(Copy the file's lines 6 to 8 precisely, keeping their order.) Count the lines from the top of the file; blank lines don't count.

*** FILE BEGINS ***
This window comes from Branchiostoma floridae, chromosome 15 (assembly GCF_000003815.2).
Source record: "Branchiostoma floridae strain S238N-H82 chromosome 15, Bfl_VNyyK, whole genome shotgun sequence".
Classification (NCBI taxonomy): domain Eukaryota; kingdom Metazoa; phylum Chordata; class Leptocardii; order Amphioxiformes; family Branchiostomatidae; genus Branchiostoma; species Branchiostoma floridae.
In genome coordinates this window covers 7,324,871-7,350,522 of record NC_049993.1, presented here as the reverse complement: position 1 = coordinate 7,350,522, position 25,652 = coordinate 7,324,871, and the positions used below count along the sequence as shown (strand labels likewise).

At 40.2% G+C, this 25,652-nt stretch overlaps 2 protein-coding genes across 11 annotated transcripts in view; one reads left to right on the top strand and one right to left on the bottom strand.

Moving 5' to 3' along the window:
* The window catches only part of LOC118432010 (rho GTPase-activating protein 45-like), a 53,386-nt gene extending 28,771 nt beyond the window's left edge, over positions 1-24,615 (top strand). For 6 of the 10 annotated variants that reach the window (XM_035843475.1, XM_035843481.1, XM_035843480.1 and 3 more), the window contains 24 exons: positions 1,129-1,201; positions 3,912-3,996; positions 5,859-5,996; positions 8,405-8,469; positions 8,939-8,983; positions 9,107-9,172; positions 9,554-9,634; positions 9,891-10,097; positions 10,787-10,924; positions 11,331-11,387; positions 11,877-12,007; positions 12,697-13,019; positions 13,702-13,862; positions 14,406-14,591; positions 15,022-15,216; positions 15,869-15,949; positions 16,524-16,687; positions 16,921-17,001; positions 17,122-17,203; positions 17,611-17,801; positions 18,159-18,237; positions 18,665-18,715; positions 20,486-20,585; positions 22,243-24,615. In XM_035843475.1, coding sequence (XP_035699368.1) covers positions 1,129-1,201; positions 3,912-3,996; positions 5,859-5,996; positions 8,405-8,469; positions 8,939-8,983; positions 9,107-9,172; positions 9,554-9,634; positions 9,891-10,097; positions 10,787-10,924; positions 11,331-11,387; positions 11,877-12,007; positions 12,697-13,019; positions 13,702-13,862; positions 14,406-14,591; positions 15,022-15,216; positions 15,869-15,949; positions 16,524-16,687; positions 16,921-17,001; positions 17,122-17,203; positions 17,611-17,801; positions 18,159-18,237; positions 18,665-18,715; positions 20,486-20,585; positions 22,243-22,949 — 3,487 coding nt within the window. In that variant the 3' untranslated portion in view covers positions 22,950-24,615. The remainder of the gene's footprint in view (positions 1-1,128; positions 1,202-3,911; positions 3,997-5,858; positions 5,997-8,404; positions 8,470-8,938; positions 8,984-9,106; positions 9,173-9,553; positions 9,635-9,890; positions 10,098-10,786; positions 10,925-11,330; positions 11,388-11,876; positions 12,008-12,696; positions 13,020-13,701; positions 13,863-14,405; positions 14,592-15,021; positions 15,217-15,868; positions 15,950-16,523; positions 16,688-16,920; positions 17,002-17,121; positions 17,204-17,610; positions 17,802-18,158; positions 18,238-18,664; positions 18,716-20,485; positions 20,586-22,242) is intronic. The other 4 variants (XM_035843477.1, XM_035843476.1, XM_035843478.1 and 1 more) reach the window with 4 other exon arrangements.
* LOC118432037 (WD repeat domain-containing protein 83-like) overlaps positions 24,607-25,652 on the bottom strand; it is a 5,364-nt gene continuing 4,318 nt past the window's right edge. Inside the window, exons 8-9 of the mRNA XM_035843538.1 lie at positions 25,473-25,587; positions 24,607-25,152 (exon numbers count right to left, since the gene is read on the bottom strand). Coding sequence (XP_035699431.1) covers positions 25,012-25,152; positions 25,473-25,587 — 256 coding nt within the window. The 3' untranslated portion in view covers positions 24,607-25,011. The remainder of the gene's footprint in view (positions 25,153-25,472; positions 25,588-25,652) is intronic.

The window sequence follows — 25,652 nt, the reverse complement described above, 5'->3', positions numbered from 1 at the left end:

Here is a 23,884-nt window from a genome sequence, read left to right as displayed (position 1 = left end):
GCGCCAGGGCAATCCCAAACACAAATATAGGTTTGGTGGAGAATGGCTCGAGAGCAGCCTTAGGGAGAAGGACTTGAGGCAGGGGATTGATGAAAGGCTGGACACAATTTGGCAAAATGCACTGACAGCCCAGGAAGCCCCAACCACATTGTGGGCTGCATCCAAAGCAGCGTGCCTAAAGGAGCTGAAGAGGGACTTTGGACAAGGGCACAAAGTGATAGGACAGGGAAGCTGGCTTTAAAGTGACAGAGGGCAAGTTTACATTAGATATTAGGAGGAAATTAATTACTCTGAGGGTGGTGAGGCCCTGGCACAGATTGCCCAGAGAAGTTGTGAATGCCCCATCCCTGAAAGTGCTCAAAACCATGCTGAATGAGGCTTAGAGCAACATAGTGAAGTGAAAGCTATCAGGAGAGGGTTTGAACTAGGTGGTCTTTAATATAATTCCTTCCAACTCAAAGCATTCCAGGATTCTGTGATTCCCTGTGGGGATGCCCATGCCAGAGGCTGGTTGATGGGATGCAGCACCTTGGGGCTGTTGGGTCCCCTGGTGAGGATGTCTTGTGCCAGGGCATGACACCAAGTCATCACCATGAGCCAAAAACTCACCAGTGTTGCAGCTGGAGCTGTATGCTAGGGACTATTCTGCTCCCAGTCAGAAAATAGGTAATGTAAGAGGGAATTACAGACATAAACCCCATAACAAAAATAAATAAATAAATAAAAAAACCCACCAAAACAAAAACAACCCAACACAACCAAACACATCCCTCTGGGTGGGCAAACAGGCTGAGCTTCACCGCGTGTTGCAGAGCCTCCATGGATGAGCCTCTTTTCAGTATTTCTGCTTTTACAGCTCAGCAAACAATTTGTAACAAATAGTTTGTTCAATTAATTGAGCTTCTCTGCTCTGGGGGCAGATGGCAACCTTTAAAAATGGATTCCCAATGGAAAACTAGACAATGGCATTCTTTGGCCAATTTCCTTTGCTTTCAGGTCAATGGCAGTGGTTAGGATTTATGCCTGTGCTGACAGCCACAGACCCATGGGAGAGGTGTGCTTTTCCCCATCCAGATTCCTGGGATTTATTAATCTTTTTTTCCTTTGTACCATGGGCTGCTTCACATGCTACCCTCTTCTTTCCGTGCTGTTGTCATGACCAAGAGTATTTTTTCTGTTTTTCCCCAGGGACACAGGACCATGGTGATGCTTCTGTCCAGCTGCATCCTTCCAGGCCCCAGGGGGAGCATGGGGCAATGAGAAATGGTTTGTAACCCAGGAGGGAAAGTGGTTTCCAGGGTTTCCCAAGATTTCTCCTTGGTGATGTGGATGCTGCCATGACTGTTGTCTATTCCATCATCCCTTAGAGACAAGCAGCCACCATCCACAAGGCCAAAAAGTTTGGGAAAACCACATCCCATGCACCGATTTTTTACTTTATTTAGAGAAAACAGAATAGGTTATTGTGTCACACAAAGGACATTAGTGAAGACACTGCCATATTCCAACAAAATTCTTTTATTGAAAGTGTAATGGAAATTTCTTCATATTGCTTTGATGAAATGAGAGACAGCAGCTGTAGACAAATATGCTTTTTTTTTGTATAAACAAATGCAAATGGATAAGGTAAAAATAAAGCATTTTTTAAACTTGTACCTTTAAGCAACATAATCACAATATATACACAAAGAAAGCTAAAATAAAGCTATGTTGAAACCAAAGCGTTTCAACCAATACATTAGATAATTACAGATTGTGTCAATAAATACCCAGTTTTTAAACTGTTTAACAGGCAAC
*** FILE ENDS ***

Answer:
Moving 5' to 3' along the window:
* The window catches only part of LOC118432010 (rho GTPase-activating protein 45-like), a 53,386-nt gene extending 28,771 nt beyond the window's left edge, over positions 1-24,615 (top strand). For 6 of the 10 annotated variants that reach the window (XM_035843475.1, XM_035843481.1, XM_035843480.1 and 3 more), the window contains 24 exons: positions 1,129-1,201; positions 3,912-3,996; positions 5,859-5,996; positions 8,405-8,469; positions 8,939-8,983; positions 9,107-9,172; positions 9,554-9,634; positions 9,891-10,097; positions 10,787-10,924; positions 11,331-11,387; positions 11,877-12,007; positions 12,697-13,019; positions 13,702-13,862; positions 14,406-14,591; positions 15,022-15,216; positions 15,869-15,949; positions 16,524-16,687; positions 16,921-17,001; positions 17,122-17,203; positions 17,611-17,801; positions 18,159-18,237; positions 18,665-18,715; positions 20,486-20,585; positions 22,243-24,615. In XM_035843475.1, coding sequence (XP_035699368.1) covers positions 1,129-1,201; positions 3,912-3,996; positions 5,859-5,996; positions 8,405-8,469; positions 8,939-8,983; positions 9,107-9,172; positions 9,554-9,634; positions 9,891-10,097; positions 10,787-10,924; positions 11,331-11,387; positions 11,877-12,007; positions 12,697-13,019; positions 13,702-13,862; positions 14,406-14,591; positions 15,022-15,216; positions 15,869-15,949; positions 16,524-16,687; positions 16,921-17,001; positions 17,122-17,203; positions 17,611-17,801; positions 18,159-18,237; positions 18,665-18,715; positions 20,486-20,585; positions 22,243-22,949 — 3,487 coding nt within the window. In that variant the 3' untranslated portion in view covers positions 22,950-24,615. The remainder of the gene's footprint in view (positions 1-1,128; positions 1,202-3,911; positions 3,997-5,858; positions 5,997-8,404; positions 8,470-8,938; positions 8,984-9,106; positions 9,173-9,553; positions 9,635-9,890; positions 10,098-10,786; positions 10,925-11,330; positions 11,388-11,876; positions 12,008-12,696; positions 13,020-13,701; positions 13,863-14,405; positions 14,592-15,021; positions 15,217-15,868; positions 15,950-16,523; positions 16,688-16,920; positions 17,002-17,121; positions 17,204-17,610; positions 17,802-18,158; positions 18,238-18,664; positions 18,716-20,485; positions 20,586-22,242) is intronic. The other 4 variants (XM_035843477.1, XM_035843476.1, XM_035843478.1 and 1 more) reach the window with 4 other exon arrangements.
* LOC118432037 (WD repeat domain-containing protein 83-like) overlaps positions 24,607-25,652 on the bottom strand; it is a 5,364-nt gene continuing 4,318 nt past the window's right edge. Inside the window, exons 8-9 of the mRNA XM_035843538.1 lie at positions 25,473-25,587; positions 24,607-25,152 (exon numbers count right to left, since the gene is read on the bottom strand). Coding sequence (XP_035699431.1) covers positions 25,012-25,152; positions 25,473-25,587 — 256 coding nt within the window. The 3' untranslated portion in view covers positions 24,607-25,011. The remainder of the gene's footprint in view (positions 25,153-25,472; positions 25,588-25,652) is intronic.